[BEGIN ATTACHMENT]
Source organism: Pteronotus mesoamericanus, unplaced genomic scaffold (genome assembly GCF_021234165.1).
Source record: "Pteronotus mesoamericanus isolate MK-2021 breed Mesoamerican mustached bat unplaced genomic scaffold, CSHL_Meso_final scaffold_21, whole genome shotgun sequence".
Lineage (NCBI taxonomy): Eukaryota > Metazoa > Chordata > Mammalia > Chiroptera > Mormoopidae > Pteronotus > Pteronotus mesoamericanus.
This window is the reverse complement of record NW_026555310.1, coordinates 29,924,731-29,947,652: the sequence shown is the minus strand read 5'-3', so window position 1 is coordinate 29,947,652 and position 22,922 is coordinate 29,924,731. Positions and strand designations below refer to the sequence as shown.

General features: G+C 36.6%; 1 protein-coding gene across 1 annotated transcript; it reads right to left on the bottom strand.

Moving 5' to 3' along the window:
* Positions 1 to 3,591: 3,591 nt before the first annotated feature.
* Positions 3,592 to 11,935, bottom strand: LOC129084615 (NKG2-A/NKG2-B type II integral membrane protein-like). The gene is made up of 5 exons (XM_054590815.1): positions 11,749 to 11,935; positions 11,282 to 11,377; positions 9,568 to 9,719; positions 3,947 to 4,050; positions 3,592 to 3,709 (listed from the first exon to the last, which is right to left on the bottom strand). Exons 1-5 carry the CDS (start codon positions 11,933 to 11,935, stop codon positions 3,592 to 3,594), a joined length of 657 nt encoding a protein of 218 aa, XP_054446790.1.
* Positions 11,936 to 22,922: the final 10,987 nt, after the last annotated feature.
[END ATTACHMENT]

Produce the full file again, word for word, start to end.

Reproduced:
Source organism: Pteronotus mesoamericanus, unplaced genomic scaffold (genome assembly GCF_021234165.1).
Source record: "Pteronotus mesoamericanus isolate MK-2021 breed Mesoamerican mustached bat unplaced genomic scaffold, CSHL_Meso_final scaffold_21, whole genome shotgun sequence".
Lineage (NCBI taxonomy): Eukaryota > Metazoa > Chordata > Mammalia > Chiroptera > Mormoopidae > Pteronotus > Pteronotus mesoamericanus.
This window is the reverse complement of record NW_026555310.1, coordinates 29,924,731-29,947,652: the sequence shown is the minus strand read 5'-3', so window position 1 is coordinate 29,947,652 and position 22,922 is coordinate 29,924,731. Positions and strand designations below refer to the sequence as shown.

General features: G+C 36.6%; 1 protein-coding gene across 1 annotated transcript; it reads right to left on the bottom strand.

Moving 5' to 3' along the window:
* Positions 1 to 3,591: 3,591 nt before the first annotated feature.
* Positions 3,592 to 11,935, bottom strand: LOC129084615 (NKG2-A/NKG2-B type II integral membrane protein-like). The gene is made up of 5 exons (XM_054590815.1): positions 11,749 to 11,935; positions 11,282 to 11,377; positions 9,568 to 9,719; positions 3,947 to 4,050; positions 3,592 to 3,709 (listed from the first exon to the last, which is right to left on the bottom strand). Exons 1-5 carry the CDS (start codon positions 11,933 to 11,935, stop codon positions 3,592 to 3,594), a joined length of 657 nt encoding a protein of 218 aa, XP_054446790.1.
* Positions 11,936 to 22,922: the final 10,987 nt, after the last annotated feature.